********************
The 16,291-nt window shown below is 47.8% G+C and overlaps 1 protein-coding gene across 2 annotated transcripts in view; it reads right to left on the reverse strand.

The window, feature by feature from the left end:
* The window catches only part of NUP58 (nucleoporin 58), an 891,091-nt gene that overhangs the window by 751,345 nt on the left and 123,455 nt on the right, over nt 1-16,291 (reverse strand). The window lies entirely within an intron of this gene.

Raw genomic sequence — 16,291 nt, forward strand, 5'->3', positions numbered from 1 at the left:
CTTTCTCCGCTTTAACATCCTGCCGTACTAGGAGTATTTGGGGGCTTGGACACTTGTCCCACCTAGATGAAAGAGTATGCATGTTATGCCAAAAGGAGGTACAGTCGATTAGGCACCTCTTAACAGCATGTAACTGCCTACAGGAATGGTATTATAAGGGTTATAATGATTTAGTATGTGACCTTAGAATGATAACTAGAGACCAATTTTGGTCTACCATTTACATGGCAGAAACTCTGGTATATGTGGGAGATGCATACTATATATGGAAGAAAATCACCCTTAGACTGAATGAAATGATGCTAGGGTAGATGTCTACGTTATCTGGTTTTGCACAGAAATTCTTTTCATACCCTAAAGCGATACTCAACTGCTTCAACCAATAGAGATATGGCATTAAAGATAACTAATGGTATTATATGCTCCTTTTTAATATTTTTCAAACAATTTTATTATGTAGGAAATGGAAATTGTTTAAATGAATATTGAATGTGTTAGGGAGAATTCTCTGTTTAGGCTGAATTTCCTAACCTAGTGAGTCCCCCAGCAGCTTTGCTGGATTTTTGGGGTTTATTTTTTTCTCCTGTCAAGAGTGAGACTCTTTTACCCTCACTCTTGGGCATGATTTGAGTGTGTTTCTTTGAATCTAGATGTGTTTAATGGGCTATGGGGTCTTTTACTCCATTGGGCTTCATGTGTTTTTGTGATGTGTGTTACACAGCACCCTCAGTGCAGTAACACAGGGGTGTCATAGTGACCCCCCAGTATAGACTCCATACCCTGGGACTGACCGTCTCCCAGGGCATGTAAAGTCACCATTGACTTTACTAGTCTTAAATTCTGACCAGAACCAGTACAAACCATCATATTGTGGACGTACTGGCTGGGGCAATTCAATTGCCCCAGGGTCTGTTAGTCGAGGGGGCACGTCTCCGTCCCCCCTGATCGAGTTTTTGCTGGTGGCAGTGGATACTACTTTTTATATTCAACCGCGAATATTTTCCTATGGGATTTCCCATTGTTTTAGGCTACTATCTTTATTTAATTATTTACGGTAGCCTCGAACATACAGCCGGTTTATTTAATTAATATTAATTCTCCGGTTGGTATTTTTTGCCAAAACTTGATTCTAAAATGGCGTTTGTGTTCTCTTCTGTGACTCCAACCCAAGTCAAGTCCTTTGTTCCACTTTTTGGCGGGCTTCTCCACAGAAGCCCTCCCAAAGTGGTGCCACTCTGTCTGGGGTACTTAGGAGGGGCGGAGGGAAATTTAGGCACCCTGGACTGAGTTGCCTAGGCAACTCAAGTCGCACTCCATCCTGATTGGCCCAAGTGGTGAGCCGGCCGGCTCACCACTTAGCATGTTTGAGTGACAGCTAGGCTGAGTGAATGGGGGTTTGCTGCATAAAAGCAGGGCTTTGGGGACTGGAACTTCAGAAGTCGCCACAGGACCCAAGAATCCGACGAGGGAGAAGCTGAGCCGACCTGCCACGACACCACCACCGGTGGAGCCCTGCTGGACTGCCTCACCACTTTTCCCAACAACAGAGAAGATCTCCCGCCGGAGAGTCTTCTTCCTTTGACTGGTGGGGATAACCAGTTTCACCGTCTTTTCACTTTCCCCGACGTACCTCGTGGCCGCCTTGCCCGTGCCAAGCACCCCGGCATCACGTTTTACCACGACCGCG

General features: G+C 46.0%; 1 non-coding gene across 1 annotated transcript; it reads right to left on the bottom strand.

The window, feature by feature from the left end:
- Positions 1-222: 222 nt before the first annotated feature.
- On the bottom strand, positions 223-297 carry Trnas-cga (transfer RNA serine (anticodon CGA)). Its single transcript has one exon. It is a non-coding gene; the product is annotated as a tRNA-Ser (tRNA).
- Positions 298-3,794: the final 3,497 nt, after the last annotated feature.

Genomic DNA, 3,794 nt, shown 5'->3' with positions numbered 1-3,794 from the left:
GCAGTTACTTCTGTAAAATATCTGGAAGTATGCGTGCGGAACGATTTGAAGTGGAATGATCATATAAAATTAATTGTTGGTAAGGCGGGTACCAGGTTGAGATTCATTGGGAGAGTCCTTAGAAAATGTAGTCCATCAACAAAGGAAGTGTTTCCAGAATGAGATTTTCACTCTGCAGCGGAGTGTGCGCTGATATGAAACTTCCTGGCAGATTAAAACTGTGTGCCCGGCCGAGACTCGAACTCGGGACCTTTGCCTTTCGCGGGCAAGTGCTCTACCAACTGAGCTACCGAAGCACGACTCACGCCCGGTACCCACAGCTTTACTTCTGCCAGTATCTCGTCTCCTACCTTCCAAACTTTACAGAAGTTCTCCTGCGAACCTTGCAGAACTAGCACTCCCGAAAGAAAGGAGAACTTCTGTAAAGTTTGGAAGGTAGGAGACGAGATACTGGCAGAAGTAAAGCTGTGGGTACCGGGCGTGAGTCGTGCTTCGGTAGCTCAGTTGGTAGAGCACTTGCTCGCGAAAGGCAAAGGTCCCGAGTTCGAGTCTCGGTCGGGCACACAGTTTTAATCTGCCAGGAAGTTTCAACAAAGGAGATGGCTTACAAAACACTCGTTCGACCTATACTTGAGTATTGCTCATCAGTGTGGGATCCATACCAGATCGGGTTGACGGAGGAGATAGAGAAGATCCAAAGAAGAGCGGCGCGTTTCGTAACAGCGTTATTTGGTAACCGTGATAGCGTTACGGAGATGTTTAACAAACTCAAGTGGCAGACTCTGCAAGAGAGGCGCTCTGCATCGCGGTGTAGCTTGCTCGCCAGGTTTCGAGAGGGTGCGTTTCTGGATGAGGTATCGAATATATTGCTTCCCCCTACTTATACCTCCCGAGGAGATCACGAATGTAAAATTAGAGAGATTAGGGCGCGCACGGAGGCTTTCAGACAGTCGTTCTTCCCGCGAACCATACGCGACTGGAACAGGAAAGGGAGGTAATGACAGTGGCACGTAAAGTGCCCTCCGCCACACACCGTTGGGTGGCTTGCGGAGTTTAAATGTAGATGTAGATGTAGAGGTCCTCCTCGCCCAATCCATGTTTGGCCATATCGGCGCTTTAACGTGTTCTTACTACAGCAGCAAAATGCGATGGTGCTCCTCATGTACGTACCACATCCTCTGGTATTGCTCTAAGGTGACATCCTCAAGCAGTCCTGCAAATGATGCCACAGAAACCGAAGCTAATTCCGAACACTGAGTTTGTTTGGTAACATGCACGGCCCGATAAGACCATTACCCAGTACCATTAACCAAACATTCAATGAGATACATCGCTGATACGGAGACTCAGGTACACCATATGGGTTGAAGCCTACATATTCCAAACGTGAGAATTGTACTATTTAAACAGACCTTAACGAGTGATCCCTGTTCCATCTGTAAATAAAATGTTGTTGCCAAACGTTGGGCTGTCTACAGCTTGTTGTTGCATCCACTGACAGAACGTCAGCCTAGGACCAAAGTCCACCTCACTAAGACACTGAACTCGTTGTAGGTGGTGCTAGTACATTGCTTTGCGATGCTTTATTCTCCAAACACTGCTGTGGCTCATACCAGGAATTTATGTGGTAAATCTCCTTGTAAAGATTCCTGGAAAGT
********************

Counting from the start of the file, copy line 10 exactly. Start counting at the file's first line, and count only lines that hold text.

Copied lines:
- Positions 298-3,794: the final 3,497 nt, after the last annotated feature.